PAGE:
As my son worked on his English homework tonight (about nouns, verbs, adverbs and adjectives) he observed "this work is silly. When would I ever need to know how to identify whether something is a noun, a verb or an adjective? " He wasn't protesting as he proceeded to complete his work without prompting but his comment made me think a bit. I always enjoyed grammar as a child and thought it was interesting to learn about the structure of sentences. But.... what is the purpose of learning about different "parts of speech"? Obviously, grammar is important and children need to learn to use correct tenses and correct "agreement" of pronouns and verbs, etc. But is an exercise such as my son did today (i.e. "underscore the adjectives in this paragraph") in itself useful? Perhaps -- to attempt to answer my own question -- it's useful because if children learn to identify adjectives and adverbs, for example, they might become more conscious of their own use of descriptive words? (I am not questioning the purpose of homework, btw. I simply became curious because of my son's observation, when I realized I didn't really know how to answer his question.)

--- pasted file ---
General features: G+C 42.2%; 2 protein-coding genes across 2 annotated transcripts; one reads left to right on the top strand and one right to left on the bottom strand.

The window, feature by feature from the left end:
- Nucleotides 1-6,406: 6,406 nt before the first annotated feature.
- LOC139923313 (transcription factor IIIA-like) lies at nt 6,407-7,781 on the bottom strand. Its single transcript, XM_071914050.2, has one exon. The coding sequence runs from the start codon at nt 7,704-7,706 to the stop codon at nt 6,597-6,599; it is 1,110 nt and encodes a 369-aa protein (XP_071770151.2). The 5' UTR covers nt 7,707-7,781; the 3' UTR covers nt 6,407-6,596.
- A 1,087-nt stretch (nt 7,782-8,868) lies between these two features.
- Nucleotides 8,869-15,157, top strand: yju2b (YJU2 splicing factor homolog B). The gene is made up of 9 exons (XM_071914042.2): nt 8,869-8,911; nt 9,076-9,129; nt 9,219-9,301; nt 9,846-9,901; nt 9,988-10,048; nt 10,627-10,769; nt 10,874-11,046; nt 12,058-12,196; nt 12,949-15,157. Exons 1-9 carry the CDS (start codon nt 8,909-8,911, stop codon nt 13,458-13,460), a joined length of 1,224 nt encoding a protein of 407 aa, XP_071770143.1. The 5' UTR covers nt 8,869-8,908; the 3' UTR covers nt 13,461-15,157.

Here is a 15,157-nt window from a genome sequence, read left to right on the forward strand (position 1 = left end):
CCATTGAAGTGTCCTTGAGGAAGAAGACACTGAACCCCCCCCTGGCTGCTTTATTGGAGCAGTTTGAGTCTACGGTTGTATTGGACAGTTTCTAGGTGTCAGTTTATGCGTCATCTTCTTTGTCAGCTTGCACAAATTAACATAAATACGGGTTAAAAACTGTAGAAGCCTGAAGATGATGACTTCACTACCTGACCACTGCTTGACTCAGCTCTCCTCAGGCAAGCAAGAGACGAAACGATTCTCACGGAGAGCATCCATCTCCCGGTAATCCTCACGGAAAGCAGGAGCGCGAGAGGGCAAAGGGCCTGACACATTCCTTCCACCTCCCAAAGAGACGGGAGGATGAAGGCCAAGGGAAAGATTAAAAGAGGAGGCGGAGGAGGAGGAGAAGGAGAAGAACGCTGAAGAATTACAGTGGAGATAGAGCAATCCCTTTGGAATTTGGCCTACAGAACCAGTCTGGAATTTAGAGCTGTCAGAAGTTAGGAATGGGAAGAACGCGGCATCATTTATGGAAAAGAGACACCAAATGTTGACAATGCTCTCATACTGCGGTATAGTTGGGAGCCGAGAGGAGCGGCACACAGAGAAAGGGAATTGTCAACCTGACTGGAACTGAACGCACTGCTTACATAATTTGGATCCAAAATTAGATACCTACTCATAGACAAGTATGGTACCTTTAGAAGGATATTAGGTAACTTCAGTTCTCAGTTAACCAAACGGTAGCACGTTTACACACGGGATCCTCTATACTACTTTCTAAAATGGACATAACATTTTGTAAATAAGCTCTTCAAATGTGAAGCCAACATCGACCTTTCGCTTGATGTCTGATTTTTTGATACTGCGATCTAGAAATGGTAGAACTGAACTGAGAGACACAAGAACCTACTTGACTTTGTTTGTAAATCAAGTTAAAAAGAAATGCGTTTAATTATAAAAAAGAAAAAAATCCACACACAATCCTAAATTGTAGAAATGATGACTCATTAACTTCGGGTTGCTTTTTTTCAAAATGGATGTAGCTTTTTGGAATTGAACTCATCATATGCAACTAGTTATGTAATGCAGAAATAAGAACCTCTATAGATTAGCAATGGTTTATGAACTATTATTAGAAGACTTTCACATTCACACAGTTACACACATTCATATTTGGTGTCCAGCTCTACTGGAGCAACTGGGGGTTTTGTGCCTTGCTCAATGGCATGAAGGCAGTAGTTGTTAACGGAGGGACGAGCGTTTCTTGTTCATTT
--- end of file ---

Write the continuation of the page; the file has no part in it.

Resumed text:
The underscoring activity is just your son's chance to show he can identify the parts of speech. Once the pupils can do that correctly the teacher should move on to more advanced tasks applying that knowledge which should seem more useful to him. It is vital to be able to construct good English sentences and also being able to talk about language makes it much easier to learn modern languages (though it is possible without grammar it is harder if you ate not doing it by living among native speakers).
Surely there are loads of things we learn at school that aren't immediately and obviously important.
Why learn to spell when you can use a dictionary/spell check? Why learn what life is like in India if you don't intend to visit? Why learn equations of lines (this is what DS has struggled with this week)? Capital cities?
I suppose it's just knowledge, to stop you sounding like an uneducated buffoon when you go out into the world, and might also actually serve to spark an interest in one area of learning or another that you can take further.